With a nasal pillow mask and a low pressure like 8 cm/H20, the air will be heated more than with a full face mask and a pressure of 20 cm/H2O.

I think that the 1-5 setting depends on whether one has a heated hose attached or not and how it is set up.

Best Regards,

PaytonA
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#15
Ok, I understand what you are saying. But the unit has a 1-5 setting, are they intending that to be humidity or heat? I think they are intending that to be level of humidity with some heat as a side effect. Is that accurate?
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#16
The numbers 1 through 5 are only arbitrary numbers to imply that a higher setting will give you higher humidity in the air being passed through the humidifier.

The coefficient of heat transfer between the small surface of water in the humidifier and a rapidly moving stream of air is quite low as compared to the latent heat that is being transferred via the law of positive pressures as is taking place due to a change of state of the liquid water into a vapor. What little specific heat that will be added to the air in the process we are analyzing will not be be easily measurable without a lab instrument that can split a single degree. A high coefficient heat exchanger requires a large surface area in order to achieve a high deltaT when the air is moving rapidly. The major part of the electrical energy we are inputting into the water is being given off as latent heat of vaporization and does so largely independent of the surface area size.

You could prove all that by placing a common thermometer at the outlet of the air hose and let it blow until it stabilizes and then read the temperature. Then turn on the humidifier to its maximum setting and wait to see if the thermometer reading changes. Not very likely and not likely very much.
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#17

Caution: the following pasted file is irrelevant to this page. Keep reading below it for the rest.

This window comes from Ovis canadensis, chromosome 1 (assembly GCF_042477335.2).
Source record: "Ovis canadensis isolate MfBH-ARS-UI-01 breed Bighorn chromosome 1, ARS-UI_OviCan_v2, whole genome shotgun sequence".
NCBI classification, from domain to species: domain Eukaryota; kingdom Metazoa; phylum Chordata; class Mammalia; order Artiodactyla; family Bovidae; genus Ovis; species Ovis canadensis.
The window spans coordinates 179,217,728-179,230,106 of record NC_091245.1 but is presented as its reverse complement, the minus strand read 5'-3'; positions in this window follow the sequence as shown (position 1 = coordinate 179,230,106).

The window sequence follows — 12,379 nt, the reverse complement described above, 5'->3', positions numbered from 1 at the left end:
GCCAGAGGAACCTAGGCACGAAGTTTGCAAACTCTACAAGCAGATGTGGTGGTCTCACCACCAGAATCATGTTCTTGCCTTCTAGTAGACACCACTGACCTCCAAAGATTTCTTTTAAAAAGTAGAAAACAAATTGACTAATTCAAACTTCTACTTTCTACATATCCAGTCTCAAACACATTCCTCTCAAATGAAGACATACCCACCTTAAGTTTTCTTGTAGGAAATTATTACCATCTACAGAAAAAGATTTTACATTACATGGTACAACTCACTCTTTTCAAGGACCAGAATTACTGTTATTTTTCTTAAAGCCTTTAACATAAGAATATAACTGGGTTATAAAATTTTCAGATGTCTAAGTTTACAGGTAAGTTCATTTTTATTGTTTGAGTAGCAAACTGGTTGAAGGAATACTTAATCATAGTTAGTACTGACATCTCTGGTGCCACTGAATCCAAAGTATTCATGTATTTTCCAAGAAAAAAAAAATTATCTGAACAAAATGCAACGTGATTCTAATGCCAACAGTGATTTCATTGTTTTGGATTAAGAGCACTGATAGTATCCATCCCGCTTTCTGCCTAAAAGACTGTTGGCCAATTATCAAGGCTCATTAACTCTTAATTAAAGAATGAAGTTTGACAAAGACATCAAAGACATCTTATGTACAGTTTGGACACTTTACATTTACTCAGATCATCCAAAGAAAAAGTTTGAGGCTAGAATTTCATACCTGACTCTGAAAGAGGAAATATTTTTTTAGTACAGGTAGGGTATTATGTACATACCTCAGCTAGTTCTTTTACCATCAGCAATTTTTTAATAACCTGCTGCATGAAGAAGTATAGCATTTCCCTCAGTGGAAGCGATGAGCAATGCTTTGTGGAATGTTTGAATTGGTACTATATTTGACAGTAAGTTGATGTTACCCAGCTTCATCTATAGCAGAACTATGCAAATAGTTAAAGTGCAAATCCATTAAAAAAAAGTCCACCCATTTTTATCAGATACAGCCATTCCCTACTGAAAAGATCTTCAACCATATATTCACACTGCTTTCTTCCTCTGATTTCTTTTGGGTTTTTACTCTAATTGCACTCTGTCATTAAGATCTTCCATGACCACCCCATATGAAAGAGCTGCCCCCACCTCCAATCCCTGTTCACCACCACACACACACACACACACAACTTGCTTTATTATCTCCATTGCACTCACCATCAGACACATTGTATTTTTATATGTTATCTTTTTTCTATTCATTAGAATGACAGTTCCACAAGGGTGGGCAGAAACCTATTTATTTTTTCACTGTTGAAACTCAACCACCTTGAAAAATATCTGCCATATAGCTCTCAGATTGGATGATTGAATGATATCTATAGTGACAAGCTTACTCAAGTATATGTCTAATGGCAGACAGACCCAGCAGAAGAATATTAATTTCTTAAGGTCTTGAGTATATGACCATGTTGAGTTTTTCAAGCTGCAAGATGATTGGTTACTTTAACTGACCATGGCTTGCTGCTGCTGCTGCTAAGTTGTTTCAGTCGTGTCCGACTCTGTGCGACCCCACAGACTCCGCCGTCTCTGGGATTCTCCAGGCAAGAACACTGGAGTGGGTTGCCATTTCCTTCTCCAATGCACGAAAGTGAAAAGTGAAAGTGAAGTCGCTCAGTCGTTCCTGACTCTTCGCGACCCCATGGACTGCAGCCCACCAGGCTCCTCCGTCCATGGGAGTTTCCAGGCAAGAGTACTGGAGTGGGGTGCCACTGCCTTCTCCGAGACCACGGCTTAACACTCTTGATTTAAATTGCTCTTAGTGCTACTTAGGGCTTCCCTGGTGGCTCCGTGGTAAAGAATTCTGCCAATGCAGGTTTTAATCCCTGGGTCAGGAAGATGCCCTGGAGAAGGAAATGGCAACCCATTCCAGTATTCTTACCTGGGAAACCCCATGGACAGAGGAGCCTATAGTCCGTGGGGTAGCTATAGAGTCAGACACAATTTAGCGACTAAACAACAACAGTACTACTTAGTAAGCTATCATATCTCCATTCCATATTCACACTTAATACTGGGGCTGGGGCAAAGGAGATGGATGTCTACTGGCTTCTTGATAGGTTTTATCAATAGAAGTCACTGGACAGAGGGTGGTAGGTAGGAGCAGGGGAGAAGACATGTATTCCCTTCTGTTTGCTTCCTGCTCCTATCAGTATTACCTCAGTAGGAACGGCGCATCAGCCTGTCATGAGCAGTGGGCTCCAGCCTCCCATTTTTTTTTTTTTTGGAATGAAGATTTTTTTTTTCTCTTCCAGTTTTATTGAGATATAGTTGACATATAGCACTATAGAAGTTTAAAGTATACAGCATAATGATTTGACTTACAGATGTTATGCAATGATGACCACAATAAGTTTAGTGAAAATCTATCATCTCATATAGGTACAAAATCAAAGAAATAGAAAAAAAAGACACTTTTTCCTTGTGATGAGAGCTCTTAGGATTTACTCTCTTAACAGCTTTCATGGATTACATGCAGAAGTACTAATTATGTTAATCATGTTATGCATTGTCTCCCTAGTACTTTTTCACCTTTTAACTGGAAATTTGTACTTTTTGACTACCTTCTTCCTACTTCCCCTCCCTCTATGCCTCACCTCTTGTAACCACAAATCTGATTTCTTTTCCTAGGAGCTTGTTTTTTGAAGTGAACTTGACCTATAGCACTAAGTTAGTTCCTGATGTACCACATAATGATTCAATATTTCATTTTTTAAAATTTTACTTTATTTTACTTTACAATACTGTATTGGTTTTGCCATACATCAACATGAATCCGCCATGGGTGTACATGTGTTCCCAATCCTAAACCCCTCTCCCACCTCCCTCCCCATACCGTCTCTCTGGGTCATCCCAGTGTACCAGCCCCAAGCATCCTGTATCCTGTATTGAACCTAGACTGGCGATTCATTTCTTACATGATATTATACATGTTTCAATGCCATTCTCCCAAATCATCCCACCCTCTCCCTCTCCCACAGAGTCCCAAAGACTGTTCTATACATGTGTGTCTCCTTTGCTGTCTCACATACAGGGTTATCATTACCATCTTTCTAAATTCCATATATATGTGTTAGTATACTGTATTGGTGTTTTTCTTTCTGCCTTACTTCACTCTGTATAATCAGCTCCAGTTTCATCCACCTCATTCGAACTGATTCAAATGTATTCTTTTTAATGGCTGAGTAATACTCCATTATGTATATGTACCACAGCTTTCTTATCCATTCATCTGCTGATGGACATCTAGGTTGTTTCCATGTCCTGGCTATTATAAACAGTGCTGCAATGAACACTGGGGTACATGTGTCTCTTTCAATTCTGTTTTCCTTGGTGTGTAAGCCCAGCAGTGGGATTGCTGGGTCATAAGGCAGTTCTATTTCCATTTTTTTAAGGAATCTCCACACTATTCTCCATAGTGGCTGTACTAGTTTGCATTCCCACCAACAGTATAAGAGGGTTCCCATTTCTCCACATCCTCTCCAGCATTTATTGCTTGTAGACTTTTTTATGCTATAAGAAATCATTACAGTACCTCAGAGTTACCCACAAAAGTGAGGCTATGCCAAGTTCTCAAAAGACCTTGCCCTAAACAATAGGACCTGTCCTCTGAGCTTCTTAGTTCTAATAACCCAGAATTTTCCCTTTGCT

Doesnt say which System one you have. If its the 60 series with heated hose and the heated hose option is turned on then System one humidity doesnt show in the menu unless the hose is unhooked. You can turn heated hose off or on in clinical settings.

If running in system one humidity mode the 1-5 knob settings are humidity levels. In that mode the air will feel about room temperature no matter what setting. Cold room moist cold air.

With the heated hose option on and running heated hose the knob settings 1-5 are hose temp settings. Higher number warmer air.

Humidity settings are set in set up in the heated hose mode with settings 1-3. Hope that helped

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#18
Ok then, so have we established to everyones agreement that;

#1; The 1-5 settings are humidity settings?
#2; (just added by ghost) That if you add the heated hose option it will heat the air by adding new settings for heat?

I was just trying to clarify that the 1-5 settings are for humidification and not for heat (even though there may be incidental heat). Just so anyone else reading this thread will know.
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#19
Heating the air is not really the intent of the hose heater. The real intent of a hose heater is to raise the temperature of the interior of the hose to above the dew point of the air passing through it so that liquid water doesn't condense on the hose and cause a rain out problem.

Whatever amount of heat it transfers into the air is unintentional and generally very small.
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#20
Ok, so then it's all about the humidification. Ok, got it.